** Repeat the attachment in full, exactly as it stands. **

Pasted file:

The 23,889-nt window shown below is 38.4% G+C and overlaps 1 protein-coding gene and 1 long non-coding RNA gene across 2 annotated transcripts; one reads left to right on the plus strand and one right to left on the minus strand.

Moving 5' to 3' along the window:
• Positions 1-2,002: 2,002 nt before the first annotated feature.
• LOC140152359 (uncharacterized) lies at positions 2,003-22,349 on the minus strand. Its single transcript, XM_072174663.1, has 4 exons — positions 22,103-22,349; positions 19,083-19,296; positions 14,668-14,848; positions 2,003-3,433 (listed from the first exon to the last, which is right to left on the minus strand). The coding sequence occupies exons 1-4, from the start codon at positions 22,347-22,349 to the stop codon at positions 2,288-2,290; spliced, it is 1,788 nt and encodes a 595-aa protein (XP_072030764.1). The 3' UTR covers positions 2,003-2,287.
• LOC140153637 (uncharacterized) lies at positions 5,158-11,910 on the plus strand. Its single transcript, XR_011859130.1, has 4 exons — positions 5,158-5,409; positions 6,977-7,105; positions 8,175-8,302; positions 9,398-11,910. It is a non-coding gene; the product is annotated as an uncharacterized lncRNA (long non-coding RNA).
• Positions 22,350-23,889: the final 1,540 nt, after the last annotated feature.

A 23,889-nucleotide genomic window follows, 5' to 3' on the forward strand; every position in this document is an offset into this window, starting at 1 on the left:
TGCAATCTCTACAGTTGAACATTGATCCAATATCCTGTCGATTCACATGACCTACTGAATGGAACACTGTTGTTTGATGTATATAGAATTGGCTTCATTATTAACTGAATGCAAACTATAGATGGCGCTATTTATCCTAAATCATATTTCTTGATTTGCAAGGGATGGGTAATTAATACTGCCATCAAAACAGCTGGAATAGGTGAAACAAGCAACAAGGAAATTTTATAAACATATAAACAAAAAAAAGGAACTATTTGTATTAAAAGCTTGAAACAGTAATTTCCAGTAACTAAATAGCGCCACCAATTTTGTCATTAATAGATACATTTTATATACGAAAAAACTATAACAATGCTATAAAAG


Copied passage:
The 23,889-nt window shown below is 38.4% G+C and overlaps 1 protein-coding gene and 1 long non-coding RNA gene across 2 annotated transcripts; one reads left to right on the plus strand and one right to left on the minus strand.

Moving 5' to 3' along the window:
• Positions 1-2,002: 2,002 nt before the first annotated feature.
• LOC140152359 (uncharacterized) lies at positions 2,003-22,349 on the minus strand. Its single transcript, XM_072174663.1, has 4 exons — positions 22,103-22,349; positions 19,083-19,296; positions 14,668-14,848; positions 2,003-3,433 (listed from the first exon to the last, which is right to left on the minus strand). The coding sequence occupies exons 1-4, from the start codon at positions 22,347-22,349 to the stop codon at positions 2,288-2,290; spliced, it is 1,788 nt and encodes a 595-aa protein (XP_072030764.1). The 3' UTR covers positions 2,003-2,287.
• LOC140153637 (uncharacterized) lies at positions 5,158-11,910 on the plus strand. Its single transcript, XR_011859130.1, has 4 exons — positions 5,158-5,409; positions 6,977-7,105; positions 8,175-8,302; positions 9,398-11,910. It is a non-coding gene; the product is annotated as an uncharacterized lncRNA (long non-coding RNA).
• Positions 22,350-23,889: the final 1,540 nt, after the last annotated feature.

A 23,889-nucleotide genomic window follows, 5' to 3' on the forward strand; every position in this document is an offset into this window, starting at 1 on the left:
TGCAATCTCTACAGTTGAACATTGATCCAATATCCTGTCGATTCACATGACCTACTGAATGGAACACTGTTGTTTGATGTATATAGAATTGGCTTCATTATTAACTGAATGCAAACTATAGATGGCGCTATTTATCCTAAATCATATTTCTTGATTTGCAAGGGATGGGTAATTAATACTGCCATCAAAACAGCTGGAATAGGTGAAACAAGCAACAAGGAAATTTTATAAACATATAAACAAAAAAAAGGAACTATTTGTATTAAAAGCTTGAAACAGTAATTTCCAGTAACTAAATAGCGCCACCAATTTTGTCATTAATAGATACATTTTATATACGAAAAAACTATAACAATGCTATAAAAG